Efforts to create a Kansas wind energy industry could be blown away by a proposed change in tax law, supporters say.
"It would kill our efforts. I can say that unequivocally," said Kyle Wetzel, president of Lawrence-based K. Wetzel & Co., a consulting firm that works with manufacturers of wind energy equipment.
This morning, the Senate Assessment and Taxation Committee is to begin debate on a bill that would repeal a property tax exemption intended to encourage wind energy companies to build wind farms in the state.
The provision, in place since 1998, exempts from property tax all equipment used in the production of wind energy. Sen. David Corbin, a Towanda Republican who is chairman of the Senate committee, wants to remove the exemption after controversies over proposed wind farms have erupted in his district, which includes part of the Flint Hills.
Specifically, Corbin said he objected to the exemption being permanent.
"When people hear the exemption is forever and ever until the wind blows the earth away, they usually say 'wait a second,'" Corbin said. "That doesn't work that way for anyone else."
The tax breaks can be significant, given the amount of equipment on a typical wind farm. The state's largest wind energy operation, in Gray County, has 170 turbines and cost about $100 million to build.
Corbin said such wind projects should be subjected to a typical tax abatement process voted on by city or county commissioners. Most of those abatements are limited to 10 years.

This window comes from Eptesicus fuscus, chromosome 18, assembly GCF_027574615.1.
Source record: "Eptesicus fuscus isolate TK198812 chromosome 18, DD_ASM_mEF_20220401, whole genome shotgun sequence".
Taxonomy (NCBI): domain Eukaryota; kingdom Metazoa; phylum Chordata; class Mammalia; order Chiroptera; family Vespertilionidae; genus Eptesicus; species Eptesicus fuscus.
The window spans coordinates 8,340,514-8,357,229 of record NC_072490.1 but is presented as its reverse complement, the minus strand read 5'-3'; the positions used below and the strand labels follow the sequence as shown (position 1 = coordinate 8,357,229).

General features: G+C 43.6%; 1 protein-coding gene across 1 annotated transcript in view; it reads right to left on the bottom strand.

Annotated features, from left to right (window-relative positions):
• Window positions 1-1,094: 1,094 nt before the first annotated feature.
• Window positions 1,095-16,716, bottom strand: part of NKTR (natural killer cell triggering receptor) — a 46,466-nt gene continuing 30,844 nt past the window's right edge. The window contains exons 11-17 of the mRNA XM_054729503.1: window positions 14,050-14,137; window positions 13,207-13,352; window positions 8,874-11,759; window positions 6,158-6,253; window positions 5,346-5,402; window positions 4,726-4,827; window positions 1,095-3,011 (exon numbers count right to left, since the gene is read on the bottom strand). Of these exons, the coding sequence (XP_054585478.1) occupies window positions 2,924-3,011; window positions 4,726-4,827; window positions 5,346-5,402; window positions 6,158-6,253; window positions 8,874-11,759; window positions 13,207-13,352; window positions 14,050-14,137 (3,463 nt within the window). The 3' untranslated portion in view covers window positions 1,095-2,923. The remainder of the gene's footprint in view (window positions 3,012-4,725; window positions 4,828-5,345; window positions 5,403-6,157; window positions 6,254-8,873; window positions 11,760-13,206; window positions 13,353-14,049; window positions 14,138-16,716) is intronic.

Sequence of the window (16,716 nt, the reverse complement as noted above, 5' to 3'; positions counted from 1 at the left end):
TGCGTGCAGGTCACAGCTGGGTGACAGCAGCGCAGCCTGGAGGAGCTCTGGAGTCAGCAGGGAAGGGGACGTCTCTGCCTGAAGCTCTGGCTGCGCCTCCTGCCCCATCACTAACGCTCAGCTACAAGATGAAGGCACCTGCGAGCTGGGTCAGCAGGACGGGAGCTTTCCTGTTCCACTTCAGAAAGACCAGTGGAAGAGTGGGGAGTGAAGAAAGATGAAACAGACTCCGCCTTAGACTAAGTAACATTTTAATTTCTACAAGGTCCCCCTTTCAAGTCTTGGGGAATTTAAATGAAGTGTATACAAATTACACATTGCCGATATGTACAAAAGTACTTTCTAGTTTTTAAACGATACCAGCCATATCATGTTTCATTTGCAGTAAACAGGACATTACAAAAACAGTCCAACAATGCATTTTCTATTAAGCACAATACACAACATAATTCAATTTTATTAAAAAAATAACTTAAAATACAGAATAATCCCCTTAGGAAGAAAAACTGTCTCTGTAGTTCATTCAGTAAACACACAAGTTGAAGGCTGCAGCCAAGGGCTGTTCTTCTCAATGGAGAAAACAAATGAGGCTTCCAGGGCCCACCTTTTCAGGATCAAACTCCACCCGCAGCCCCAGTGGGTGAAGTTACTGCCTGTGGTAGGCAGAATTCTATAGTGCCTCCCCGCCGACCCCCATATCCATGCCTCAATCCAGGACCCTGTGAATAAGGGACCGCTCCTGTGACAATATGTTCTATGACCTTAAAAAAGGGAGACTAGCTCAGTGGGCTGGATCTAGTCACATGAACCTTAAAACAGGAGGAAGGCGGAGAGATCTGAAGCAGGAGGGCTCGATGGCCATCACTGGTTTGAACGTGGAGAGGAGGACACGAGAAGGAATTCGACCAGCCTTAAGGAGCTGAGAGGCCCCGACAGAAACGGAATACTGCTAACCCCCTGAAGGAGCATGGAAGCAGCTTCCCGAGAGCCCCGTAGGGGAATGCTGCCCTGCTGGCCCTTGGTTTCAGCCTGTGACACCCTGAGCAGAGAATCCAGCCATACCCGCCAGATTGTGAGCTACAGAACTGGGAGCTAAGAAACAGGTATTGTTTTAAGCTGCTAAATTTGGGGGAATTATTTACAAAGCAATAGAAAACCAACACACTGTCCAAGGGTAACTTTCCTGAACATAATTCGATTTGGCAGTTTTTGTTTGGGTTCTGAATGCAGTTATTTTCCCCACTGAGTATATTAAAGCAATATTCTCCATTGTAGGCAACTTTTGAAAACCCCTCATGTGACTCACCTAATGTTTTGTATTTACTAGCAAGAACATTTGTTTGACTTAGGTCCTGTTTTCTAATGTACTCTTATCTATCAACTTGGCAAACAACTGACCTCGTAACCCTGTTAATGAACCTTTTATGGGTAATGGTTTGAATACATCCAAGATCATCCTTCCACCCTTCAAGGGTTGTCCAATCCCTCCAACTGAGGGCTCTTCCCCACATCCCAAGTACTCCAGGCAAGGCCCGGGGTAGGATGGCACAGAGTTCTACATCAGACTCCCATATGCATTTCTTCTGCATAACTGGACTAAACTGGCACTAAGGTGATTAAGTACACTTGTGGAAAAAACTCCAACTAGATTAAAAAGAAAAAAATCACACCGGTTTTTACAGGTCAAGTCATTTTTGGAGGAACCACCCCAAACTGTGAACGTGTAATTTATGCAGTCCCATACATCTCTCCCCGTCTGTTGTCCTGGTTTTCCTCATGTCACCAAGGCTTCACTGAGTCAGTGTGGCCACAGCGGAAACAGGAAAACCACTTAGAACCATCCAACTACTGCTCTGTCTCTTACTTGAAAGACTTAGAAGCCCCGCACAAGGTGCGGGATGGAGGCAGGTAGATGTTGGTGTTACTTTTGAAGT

But supporters of wind energy see the removal of the exemption as a major threat to an emerging industry in the state.
Wetzel, the Lawrence-based consultant, said repealing the exemption was "opposite" the direction the state needs to be headed. He said other states in the Midwest were more aggressively attracting wind developments.
And the results are beginning to show. Kansas installed no new wind power generation in the past year, while 10 other states in the Midwest installed a total of 1,300 megawatts of new wind power generators. Kansas has a total of 114 megawatts of wind power on line.
"We're starting to get a reputation as a state that wind power developers don't want to come to," Wetzel said. "Businessmen don't like uncertainty and that is what we have in Kansas right now."
Corbin said harming the wind power industry wasn't his intent with the proposed change.
"I'm not against wind energy," he said. "I'm looking at it from a tax point of view. Every time you exempt someone from the property tax rolls, someone else has to pay."
Wetzel, though, said the bill was largely driven by opposition to proposed wind farms in the Flint Hills. The largest proposal is an 8,000-acre farm near Beaumont that could have as many as 100 wind turbines.
"They want to kill wind energy in the Flint Hills but if it dies in the whole state, then that is fine with them too," Wetzel said.
Corbin's bill was introduced during the 2003 legislative session but never brought to a committee vote. He said he scheduled the bill for debate by committee members because he wanted to gauge its level of support.
Sen. Mark Buhler, a Lawrence Republican, said he was one committee member with questions about eliminating the exemption.
"Wind power is definitely an emerging industry and we need to be pretty careful about negatively affecting that," he said.
Corbin said that if the bill moved forward, a provision may need to be added to allow the handful of wind farms already operational to continue receiving the exemption.
The bill is SB 85.